The Church of England is in talks with the Department for Business, Innovation and Skills (Bis) about potentially using money raised by the apprenticeship levy to train the next generation of vicars, TES can reveal.
The move was first mentioned by Caroline Spelman, the second Church estates commissioner, in Parliament earlier this month as she told MPs that the Church of England "supports the government’s drive to increase the number of apprentices" and that it "would very much like to see the levy being used to train more ordinands".
When asked to expand on her position, Ms Spelman, whose role is to provide a link between government, Parliament and the Church of England, added: “In a way, the Church is an anomaly. Quite a lot of organisations have office holders – unless I am much mistaken, MPs are technically office holders – but every vicar in every parish is not in a position to employ an apprentice. Indeed, having a curate is quite a luxury, as it takes so much to train people. I hope the government will support the Church’s quest to use some of the moneys from the apprenticeship levy to meet its shortfall of approximately 40,000 ordinands.”
'Talks at an early stage'
When contacted by TES, a spokesman for the Church of England said: “The Church of England pays stipends to 8,000 clergy and others through a central payroll system for simplicity and efficiency, so will have to pay the apprenticeship levy. At the same time, the Church is heavily committed to training, with hundreds if not thousands of future clergy, youth workers and others in training in any year. The Church of England is, therefore, discussing – internally and with Bis – how we can work with the apprenticeship levy to maintain those high levels of professional development. Those talks are at a very early stage.”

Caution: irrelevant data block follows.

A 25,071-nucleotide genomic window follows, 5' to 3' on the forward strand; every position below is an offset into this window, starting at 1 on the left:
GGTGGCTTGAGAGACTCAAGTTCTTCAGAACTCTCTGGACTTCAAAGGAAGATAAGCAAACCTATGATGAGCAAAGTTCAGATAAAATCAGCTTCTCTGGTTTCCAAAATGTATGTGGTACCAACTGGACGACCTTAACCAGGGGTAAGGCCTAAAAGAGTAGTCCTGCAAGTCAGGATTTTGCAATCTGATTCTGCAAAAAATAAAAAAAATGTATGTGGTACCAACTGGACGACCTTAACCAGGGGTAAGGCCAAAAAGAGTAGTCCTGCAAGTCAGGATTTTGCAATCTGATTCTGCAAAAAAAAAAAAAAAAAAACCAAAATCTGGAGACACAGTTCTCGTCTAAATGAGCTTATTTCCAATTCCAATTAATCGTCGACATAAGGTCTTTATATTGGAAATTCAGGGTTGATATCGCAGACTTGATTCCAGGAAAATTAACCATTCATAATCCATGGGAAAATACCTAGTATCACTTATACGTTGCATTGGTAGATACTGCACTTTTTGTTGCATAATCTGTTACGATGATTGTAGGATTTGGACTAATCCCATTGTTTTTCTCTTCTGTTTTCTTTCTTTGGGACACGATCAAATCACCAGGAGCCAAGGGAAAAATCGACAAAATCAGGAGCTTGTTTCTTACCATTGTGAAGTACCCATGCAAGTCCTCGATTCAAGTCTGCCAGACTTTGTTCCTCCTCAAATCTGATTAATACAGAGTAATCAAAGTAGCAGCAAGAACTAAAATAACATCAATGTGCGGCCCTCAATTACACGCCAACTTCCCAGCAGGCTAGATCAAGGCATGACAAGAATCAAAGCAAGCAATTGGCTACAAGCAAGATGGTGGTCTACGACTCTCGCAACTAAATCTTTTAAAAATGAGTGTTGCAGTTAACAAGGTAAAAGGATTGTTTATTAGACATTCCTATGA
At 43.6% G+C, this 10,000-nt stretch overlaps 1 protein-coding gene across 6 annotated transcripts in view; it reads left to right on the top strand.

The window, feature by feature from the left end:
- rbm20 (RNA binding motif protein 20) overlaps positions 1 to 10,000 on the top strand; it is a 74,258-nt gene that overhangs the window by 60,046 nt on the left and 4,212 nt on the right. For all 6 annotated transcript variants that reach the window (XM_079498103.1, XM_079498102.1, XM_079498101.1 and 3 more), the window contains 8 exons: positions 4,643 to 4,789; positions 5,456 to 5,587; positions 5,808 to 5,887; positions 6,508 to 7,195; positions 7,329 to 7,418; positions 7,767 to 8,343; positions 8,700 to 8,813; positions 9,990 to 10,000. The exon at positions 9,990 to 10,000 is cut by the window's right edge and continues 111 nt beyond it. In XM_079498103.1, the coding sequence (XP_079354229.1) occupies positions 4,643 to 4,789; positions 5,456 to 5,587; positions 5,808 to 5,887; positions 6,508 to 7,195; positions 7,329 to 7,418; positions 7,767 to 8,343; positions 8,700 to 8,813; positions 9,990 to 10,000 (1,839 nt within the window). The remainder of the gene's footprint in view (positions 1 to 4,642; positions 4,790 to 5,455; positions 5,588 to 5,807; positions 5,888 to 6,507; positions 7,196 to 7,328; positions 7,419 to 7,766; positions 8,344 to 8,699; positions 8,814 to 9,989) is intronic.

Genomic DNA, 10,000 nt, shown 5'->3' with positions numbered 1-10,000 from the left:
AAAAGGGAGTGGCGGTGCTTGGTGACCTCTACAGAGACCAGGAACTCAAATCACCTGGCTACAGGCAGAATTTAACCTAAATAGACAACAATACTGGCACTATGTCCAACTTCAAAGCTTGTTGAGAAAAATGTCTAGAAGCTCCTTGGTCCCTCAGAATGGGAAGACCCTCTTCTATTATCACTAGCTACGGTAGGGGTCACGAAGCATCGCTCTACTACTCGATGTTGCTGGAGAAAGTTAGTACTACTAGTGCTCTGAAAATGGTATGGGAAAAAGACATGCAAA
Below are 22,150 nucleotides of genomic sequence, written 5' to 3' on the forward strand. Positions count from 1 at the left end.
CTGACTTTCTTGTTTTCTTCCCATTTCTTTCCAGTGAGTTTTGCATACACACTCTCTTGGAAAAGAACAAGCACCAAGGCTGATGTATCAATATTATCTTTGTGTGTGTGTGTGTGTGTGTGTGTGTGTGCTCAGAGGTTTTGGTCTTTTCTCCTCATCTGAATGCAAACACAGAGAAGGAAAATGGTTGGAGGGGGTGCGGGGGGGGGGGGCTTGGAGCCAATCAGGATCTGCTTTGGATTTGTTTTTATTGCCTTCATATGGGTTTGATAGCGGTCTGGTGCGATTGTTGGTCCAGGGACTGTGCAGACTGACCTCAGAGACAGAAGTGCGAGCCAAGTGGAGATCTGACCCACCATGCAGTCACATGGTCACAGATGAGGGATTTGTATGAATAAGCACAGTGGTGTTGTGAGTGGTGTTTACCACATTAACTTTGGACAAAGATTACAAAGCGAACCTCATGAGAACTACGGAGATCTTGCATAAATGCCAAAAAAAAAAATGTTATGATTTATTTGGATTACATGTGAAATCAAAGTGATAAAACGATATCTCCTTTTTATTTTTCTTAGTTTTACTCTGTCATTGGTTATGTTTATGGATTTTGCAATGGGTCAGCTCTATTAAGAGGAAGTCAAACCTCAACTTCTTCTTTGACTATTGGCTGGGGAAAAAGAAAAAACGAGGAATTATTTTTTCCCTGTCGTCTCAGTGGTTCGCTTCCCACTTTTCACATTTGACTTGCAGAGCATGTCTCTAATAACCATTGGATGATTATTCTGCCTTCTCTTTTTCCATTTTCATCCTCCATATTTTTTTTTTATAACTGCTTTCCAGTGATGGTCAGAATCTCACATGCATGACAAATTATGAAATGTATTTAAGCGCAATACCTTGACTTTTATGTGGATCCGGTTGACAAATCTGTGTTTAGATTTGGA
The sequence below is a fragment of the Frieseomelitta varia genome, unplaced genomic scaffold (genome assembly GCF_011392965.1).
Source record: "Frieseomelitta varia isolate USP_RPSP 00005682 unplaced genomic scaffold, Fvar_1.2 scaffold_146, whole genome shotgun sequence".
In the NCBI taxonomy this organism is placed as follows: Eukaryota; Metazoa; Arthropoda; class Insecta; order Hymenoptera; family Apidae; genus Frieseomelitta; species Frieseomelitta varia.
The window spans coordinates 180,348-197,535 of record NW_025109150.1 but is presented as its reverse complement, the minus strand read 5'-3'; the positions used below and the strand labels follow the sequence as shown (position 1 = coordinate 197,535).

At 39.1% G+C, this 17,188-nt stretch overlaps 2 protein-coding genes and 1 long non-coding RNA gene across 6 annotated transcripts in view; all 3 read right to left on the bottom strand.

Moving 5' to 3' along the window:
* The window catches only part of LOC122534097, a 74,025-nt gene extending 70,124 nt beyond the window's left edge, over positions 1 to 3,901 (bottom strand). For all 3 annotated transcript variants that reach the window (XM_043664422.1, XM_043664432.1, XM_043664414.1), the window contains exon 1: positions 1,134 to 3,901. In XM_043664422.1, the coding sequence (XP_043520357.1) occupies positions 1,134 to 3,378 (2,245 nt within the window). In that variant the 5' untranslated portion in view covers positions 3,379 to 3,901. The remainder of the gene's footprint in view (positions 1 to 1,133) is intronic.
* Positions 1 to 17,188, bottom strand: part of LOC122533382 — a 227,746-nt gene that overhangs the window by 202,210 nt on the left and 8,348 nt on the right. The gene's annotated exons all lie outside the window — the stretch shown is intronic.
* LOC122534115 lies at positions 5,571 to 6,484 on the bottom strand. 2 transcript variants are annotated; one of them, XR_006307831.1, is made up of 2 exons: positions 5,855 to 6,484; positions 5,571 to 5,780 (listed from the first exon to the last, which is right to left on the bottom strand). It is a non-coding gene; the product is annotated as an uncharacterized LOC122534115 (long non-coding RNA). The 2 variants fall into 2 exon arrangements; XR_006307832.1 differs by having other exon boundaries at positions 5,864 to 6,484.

A spokesperson for Bis said that although it had not yet received a formal bid from any group wishing to develop an apprenticeship standard for members of the clergy, it would be happy to speak to the Church of England to discuss the potential for an apprenticeship in this area and help advise it accordingly.
The spokesperson added: “Through roundtables, meetings, events and webinars we continue to engage with thousands of employers about the levy. We welcome expressions of interest in developing new apprenticeship standards at any time."
Last year Church commissioners revealed that they would aim to increase ordinations by 50 per cent by 2020 by using some of the Church's £6.1 billion endowment to help pay for a new expansion strategy.
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